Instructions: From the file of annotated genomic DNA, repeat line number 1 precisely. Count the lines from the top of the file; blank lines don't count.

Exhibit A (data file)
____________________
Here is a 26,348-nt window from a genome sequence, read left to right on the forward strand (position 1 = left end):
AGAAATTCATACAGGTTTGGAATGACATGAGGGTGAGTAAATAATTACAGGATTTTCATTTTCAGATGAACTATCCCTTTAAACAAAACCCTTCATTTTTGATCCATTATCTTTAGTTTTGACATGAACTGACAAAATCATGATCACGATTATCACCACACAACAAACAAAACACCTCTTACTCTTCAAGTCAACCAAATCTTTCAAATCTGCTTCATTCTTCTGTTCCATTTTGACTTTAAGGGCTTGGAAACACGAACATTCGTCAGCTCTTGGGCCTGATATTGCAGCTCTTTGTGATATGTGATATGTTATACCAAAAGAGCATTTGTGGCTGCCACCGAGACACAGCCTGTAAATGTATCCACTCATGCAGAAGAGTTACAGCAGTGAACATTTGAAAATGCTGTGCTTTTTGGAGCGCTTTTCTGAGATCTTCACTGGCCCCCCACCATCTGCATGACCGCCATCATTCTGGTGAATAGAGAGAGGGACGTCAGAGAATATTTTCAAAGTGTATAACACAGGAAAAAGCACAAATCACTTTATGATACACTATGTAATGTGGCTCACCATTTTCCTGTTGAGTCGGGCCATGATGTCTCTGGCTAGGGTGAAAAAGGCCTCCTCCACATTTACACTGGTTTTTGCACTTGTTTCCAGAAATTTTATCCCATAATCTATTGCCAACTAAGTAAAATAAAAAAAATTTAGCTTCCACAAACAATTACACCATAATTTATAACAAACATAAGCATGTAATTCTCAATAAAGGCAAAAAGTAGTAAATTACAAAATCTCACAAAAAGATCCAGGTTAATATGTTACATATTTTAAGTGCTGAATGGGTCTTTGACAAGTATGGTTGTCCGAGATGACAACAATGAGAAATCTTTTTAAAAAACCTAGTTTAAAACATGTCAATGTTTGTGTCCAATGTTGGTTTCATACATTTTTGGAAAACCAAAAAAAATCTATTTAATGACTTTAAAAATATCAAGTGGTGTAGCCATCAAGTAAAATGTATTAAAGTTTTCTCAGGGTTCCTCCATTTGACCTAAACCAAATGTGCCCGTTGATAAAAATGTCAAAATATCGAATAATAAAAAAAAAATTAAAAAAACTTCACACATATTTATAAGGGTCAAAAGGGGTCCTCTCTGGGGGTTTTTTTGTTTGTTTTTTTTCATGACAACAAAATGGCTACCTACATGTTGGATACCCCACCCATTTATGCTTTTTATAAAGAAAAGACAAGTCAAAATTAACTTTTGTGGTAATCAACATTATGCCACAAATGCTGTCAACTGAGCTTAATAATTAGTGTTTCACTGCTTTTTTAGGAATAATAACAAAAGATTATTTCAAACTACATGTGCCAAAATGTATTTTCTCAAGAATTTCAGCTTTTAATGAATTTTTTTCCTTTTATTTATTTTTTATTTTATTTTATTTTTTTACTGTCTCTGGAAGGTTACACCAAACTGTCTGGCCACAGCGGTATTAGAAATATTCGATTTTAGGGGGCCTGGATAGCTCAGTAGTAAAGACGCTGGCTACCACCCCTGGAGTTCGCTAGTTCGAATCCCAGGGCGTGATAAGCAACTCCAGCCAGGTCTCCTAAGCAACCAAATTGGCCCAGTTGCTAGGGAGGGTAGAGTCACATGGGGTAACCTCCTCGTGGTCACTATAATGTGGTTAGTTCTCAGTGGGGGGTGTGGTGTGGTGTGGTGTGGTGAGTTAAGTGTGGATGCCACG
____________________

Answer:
Here is a 26,348-nt window from a genome sequence, read left to right on the forward strand (position 1 = left end):